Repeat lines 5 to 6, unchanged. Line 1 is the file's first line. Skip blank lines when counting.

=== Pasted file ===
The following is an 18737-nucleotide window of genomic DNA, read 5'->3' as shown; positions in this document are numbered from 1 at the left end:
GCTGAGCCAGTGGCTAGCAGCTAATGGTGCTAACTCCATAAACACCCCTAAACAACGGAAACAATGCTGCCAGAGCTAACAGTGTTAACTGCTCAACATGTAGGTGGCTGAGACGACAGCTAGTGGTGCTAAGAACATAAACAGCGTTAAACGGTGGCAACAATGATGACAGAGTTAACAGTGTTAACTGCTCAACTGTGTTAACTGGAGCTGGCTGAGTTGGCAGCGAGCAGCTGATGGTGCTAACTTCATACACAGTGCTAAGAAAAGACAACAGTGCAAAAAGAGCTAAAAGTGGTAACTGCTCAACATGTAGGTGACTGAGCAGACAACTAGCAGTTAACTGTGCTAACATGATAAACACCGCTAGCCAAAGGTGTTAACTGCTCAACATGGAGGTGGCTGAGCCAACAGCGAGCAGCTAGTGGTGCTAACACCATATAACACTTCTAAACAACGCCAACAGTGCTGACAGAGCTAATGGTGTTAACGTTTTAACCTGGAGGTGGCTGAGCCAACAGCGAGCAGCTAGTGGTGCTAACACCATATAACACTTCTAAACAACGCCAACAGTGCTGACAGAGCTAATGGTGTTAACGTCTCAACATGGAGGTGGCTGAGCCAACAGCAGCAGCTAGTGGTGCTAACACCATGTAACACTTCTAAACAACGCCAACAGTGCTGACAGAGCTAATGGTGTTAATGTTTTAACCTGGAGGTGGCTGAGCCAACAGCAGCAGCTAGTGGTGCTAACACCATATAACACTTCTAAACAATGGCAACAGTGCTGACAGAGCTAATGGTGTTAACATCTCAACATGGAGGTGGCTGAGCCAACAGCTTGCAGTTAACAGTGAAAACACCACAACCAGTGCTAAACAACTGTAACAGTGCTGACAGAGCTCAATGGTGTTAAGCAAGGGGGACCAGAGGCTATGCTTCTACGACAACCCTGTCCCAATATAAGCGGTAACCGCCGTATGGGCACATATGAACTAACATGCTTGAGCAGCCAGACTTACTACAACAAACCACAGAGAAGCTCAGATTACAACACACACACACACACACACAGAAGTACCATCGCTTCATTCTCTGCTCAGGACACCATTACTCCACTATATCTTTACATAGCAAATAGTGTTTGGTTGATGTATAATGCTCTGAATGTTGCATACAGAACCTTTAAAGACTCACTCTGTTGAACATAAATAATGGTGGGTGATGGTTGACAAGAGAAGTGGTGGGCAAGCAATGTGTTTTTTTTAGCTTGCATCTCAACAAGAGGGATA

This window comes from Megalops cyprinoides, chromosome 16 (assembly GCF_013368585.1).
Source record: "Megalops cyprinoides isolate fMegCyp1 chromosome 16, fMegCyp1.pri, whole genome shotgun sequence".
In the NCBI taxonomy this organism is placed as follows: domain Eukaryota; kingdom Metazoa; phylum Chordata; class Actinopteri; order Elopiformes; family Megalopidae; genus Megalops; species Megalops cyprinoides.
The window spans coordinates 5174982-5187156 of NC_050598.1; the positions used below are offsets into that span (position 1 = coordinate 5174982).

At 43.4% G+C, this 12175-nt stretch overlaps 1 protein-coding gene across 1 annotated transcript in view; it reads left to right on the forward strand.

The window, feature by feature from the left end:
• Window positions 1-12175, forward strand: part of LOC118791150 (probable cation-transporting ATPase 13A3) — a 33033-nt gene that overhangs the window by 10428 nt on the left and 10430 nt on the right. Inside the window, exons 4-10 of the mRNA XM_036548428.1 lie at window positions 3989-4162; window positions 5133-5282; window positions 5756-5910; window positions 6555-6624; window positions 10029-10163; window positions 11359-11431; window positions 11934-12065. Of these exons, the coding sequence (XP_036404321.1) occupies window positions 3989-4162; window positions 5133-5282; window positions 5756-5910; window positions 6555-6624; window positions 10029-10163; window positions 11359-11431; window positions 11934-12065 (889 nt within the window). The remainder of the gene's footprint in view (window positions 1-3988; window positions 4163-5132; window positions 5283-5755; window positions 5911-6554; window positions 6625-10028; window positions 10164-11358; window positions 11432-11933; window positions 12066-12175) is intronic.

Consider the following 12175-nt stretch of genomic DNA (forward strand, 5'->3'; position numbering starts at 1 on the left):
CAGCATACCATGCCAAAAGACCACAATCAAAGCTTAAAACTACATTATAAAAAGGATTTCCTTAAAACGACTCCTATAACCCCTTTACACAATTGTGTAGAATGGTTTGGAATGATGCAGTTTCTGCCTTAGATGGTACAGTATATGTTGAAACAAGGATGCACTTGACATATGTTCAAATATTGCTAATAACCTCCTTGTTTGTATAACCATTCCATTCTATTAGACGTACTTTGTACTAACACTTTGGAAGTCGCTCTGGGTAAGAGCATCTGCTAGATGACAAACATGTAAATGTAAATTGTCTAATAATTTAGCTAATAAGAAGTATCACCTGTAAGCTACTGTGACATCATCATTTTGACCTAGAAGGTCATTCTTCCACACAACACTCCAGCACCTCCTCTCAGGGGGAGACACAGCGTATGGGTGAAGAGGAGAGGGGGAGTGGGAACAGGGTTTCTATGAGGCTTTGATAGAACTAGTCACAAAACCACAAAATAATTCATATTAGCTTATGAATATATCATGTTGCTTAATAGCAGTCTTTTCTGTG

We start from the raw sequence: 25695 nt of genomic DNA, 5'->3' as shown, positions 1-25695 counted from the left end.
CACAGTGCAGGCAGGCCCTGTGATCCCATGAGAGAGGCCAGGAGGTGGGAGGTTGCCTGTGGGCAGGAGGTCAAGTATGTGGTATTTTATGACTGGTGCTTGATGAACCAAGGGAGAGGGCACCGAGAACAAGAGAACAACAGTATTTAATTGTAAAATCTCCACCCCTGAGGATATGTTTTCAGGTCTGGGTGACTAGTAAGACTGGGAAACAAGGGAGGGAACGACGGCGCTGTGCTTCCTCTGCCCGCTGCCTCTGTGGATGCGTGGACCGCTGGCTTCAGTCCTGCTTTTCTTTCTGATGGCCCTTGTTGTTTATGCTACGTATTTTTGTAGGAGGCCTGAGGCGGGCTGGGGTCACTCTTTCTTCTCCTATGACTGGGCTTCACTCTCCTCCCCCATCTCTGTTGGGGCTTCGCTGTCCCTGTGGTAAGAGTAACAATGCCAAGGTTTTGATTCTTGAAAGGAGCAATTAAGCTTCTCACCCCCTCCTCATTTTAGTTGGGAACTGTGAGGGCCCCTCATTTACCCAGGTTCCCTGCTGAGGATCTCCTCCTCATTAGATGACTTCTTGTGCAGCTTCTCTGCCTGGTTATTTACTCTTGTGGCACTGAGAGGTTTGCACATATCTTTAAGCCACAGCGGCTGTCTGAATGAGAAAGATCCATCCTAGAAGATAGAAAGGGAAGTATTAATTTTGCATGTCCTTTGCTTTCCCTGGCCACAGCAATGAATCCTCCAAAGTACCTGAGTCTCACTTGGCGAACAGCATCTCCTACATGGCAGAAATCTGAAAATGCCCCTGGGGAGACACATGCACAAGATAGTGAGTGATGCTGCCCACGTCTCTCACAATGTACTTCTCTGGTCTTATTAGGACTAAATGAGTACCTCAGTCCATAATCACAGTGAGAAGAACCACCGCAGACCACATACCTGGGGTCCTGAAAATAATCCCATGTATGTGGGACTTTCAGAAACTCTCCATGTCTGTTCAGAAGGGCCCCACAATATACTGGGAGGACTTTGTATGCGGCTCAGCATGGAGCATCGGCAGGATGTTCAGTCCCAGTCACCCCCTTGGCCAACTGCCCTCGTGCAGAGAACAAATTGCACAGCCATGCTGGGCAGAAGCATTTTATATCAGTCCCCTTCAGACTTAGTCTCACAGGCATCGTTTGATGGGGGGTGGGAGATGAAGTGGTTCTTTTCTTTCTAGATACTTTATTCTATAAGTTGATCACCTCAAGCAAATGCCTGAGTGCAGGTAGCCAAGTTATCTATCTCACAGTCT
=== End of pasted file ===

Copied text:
In the NCBI taxonomy this organism is placed as follows: domain Eukaryota; kingdom Metazoa; phylum Chordata; class Actinopteri; order Elopiformes; family Megalopidae; genus Megalops; species Megalops cyprinoides.
The window spans coordinates 5174982-5187156 of NC_050598.1; the positions used below are offsets into that span (position 1 = coordinate 5174982).